Although social technology has provided a basic impetus to the establishment of the laboratory, the working group has at all times endeavoured to steer clear of technology for its own sake.While wishing to open the web site as a virtual playground, we have nevertheless at the same time retained the belief that it is important to continue to discuss and try to identify how today’s library system can be improved within the old ‘1.0’ reality.

Competitions and workshop

During the autumn of 2007 we arranged three competitions. Two of these were based on the ‘mash-up’ of library data. Participants were challenged to implement or to propose good ideas with a view to coupling data retrieved from the library system with the metadata of other systems. The third competition, focusing on library interface with users, asked participants to provide answers to the question, “What should a library look like on the Internet?”

In connection with these competitions we arranged a two-day workshop in Bergen with the aim of giving those interested in the project the opportunity to meet in person and to develop ideas for library systems of the future. Each day started with lectures and panel debates, where topics included the standards required for interface and functionality in new OPACs, an introduction to technologies for harvesting data and simultaneous searching, also a practical introduction to the installation of search engines. Introductions were also given by representatives of the library systems BIBSYS and Bibliofil. The 35 participants then went on to work in groups, coming up with several good ideas.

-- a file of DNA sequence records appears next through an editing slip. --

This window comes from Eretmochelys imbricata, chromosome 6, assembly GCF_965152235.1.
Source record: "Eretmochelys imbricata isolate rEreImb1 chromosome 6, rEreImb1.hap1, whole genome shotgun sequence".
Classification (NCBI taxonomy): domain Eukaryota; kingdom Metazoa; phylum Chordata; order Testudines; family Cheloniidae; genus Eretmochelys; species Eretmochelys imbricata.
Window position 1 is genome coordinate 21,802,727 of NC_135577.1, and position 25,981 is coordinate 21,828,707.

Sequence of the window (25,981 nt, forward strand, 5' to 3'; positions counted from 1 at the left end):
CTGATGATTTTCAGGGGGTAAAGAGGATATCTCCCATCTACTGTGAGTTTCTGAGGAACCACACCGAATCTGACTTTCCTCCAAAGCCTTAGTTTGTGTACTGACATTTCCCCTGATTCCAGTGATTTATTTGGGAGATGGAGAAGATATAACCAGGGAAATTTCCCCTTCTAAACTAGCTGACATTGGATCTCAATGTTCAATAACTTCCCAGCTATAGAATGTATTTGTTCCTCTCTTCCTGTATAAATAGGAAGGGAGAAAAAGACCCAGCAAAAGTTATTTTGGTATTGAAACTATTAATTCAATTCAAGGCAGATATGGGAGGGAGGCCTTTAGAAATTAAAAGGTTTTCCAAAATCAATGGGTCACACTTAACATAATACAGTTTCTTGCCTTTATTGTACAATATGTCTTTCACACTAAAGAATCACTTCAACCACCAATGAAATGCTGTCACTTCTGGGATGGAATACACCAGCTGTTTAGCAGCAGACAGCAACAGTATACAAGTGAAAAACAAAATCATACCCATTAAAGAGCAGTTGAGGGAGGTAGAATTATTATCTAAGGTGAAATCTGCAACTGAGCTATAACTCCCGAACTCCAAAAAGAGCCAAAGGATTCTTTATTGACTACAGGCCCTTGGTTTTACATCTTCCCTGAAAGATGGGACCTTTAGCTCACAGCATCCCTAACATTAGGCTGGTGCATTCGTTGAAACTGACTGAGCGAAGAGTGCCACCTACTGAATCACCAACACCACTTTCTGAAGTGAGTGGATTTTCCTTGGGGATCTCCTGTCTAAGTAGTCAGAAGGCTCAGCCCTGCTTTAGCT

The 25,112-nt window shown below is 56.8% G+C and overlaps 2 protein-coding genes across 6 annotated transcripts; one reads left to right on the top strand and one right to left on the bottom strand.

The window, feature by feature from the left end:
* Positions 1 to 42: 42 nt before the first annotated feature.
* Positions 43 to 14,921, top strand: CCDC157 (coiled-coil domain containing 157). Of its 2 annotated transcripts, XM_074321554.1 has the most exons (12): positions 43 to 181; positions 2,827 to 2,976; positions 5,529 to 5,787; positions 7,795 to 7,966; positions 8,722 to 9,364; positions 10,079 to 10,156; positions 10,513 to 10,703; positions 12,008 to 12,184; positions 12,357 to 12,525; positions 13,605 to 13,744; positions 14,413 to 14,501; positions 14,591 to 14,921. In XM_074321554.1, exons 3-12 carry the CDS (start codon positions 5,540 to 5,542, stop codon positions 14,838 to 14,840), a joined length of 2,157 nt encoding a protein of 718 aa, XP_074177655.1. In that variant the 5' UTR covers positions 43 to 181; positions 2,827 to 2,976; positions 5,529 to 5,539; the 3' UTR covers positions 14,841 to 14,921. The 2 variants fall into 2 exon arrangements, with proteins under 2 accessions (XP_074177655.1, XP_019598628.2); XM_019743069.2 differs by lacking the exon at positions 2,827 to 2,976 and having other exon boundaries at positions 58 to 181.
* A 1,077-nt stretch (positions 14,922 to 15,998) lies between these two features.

Prototype development

One of the aims of the Library Laboratory has been to create services and solutions at a ‘prototype’ level with a view to their further development. The winning idea in the ‘mash-up’ competition has now been granted financial support by the Norwegian Archive, Library and Museum Authority precisely in order to fulfil this aim. The project is being organised by the Deichman Library in Oslo, but the intention is to develop a system-independent solution. A further requirement is that the modules developed should be accessible by means of an open source code to other interested persons wishing to make a contribution. The Library Laboratory’s working committee will act as reference group for the project and will also arrange a workshop to get the initiative off the ground. The project will also make use of the Library Laboratory’s community portal as a starting point in its efforts to attract contributors both within and outside the library sector.